Taking a page from the restaurant business, lawyers may be able to grow their business and their profit by using flat-fee services. Let’s take a family law practice; this example is admittedly oversimplified but it also comes from a real-life example of a thriving family law practice that uses only flat fees. A law firm that takes a large volume of uncontested or or lightly contested divorce cases for a reasonable fee that offers them a healthier profit margin can still stay afloat when they are required to engage in expensive litigation in which the firm breaks even or loses money.
Are you McDonald’s or Spago?
It turns out that fancier restaurants have a lower profit-to-operation cost ratio than fast food joints. For the non-math nerds out there, this means that fancy restaurants generally make less profit than lower-brow ones. This is because, among other reasons, fancier restaurants have expenses that cheaper ones do not, such as laundering and replacing table cloths and napkins, as well as cleaning dishes and silverware. This is quite remarkable, because the mark-up on alcoholic beverages, a staple at fancy places, is even higher than that on soda and tea discussed above.
One need look no further than the fast-food phenomenon Shake Shack for economic evidence of the profit-to-operation disparity between high-end and low-end restaurants. Shake Shack was intended to be a one-off shack in Madison Square Park, started almost as a philanthropic endeavor by New York restaurant magnate Danny Meyer. Meyer was a successful high-end restaurateur with a portfolio of a dozen or so restaurants, who was participating in the redevelopment of Madison Square Park. However, the little shack succeeded far beyond expectations and has grown into a publicly traded business with more than 60 locations; the largest business in Meyer’s Union Square Hospitality Group’s restaurant empire.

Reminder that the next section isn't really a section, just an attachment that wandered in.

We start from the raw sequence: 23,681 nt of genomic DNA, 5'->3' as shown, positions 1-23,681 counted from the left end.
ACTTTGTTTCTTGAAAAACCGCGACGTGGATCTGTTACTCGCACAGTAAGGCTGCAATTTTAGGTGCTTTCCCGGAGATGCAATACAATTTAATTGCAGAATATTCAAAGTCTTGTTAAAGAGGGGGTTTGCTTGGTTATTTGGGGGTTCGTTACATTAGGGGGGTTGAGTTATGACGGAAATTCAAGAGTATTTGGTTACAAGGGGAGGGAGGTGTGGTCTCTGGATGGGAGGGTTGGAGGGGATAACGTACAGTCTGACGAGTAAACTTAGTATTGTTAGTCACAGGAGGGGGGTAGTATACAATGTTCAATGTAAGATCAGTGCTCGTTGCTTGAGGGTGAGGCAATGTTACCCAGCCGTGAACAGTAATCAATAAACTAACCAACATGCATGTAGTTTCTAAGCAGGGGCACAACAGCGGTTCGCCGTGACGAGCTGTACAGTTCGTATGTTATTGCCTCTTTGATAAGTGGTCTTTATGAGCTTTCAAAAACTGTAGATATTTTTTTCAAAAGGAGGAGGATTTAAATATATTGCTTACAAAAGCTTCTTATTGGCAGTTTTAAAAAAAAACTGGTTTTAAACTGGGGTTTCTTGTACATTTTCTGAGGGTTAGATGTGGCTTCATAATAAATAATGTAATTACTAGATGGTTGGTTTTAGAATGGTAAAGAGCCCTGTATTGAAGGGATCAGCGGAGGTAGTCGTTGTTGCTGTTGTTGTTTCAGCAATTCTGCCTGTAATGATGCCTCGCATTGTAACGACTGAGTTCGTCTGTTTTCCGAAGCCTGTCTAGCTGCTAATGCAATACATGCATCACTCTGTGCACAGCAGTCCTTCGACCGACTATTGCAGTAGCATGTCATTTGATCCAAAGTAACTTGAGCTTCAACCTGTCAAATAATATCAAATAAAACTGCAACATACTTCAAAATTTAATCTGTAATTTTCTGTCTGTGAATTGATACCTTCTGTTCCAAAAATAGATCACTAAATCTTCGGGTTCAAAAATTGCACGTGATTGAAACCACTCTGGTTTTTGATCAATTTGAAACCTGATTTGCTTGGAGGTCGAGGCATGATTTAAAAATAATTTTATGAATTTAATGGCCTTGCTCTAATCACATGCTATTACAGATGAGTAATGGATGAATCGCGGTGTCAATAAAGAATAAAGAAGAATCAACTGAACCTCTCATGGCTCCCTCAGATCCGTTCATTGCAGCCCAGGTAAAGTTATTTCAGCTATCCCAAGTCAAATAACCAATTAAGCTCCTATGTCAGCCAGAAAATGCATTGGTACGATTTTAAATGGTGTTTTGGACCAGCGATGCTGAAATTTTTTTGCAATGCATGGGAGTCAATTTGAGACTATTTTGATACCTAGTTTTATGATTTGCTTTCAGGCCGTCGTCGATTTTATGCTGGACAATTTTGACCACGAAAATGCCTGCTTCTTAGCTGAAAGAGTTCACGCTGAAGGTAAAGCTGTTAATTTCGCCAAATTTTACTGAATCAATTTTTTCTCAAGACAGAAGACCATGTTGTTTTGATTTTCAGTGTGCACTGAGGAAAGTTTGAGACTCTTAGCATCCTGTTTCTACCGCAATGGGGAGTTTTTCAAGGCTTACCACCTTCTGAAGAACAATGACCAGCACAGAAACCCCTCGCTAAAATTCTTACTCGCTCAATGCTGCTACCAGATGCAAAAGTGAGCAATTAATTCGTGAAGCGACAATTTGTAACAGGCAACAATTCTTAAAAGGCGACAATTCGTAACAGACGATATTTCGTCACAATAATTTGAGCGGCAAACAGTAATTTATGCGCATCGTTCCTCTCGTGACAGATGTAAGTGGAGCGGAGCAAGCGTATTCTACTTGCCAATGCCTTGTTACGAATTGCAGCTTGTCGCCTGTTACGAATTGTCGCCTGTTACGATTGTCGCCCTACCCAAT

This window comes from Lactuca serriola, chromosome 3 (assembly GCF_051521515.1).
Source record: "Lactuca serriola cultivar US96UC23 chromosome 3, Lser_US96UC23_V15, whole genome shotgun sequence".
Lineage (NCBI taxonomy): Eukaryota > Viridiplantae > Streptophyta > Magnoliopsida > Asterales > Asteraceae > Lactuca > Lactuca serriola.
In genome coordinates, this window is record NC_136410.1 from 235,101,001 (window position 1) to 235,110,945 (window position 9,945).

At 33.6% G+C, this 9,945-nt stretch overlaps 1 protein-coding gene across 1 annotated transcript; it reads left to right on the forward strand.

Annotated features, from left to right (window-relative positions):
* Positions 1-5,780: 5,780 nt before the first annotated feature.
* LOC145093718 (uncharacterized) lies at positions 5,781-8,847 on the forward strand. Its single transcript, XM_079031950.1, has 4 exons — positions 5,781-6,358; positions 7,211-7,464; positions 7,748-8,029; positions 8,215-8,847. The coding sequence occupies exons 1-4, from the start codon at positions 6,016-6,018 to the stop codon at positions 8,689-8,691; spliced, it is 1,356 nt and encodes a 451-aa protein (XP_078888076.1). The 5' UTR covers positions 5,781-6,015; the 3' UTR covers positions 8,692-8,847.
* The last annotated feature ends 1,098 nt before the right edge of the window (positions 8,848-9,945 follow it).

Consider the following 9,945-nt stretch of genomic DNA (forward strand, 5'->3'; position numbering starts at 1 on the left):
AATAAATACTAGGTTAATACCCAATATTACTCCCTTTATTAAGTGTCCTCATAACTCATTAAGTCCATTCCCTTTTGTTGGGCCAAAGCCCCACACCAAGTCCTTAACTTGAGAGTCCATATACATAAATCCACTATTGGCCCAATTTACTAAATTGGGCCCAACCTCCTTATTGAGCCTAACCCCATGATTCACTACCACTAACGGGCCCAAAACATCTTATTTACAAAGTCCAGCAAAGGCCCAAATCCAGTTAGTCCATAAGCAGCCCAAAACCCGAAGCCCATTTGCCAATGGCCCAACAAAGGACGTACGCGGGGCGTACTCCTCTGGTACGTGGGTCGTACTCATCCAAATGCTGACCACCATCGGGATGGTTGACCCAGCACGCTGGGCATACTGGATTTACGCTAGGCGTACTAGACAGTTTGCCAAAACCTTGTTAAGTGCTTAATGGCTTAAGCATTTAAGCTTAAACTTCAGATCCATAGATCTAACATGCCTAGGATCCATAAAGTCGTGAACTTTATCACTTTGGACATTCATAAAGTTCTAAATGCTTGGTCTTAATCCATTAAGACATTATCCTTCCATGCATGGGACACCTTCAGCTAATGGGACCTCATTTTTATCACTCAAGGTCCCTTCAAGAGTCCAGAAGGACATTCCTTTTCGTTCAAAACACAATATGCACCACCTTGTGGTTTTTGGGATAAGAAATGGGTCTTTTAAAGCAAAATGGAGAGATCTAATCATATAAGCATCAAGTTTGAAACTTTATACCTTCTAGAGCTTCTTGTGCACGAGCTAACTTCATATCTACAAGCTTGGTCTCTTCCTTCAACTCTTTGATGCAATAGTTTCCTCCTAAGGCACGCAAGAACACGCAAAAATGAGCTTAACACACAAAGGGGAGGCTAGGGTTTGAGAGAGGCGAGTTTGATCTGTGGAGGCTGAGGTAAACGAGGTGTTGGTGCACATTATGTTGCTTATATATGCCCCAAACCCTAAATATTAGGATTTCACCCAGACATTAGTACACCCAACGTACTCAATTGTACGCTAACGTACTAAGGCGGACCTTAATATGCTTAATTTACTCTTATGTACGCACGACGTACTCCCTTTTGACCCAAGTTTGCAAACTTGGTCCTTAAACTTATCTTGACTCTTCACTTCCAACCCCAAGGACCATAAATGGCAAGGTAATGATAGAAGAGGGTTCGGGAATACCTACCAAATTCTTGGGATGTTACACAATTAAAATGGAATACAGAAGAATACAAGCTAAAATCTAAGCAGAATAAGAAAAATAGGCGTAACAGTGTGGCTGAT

Lawyers may find thinking about their practices like McDonald’s distasteful (no pun intended). That’s fine. High-end restaurants make money too. The key for a law firm is understanding which kind of firm they are—high-end or low-end—and then designing marketing and business operations to attract the right kind of clients and to service them according to that model. A high-volume family law practice with high profitability numbers (like the one described above) shouldn’t be providing clients with the legal equivalent of cloth napkins and tablecloths—in law firm land, maybe that’s lots of attorney face time and unlimited phone calls. Similarly, a white-glove firm with lower volume but better-heeled clients can afford to give clients better “service,” and may be more interesting to an attorney who gets the opportunity to engage directly with clients and handle intricate legal issues more often, but should not necessarily expect the higher profitability numbers that come with a high-volume practice.
Yes, foodservice may be an unglamorous industry, especially to those who went to law school with dreams of the ivory tower, or the wood-paneled skyscraper. However, well-run restaurants have much in common financially with well-run law firms—from start-up, to freebies, to branding and operations. So, the takeaway for lawyers seeking to grow their practices? Think a bit more like a restaurateur.
About the Author
Dan Lear is a technology lawyer and blogger, and is a member of the Law Practice Today Editorial Board. Follow Dan on Twitter @rightbrainlaw.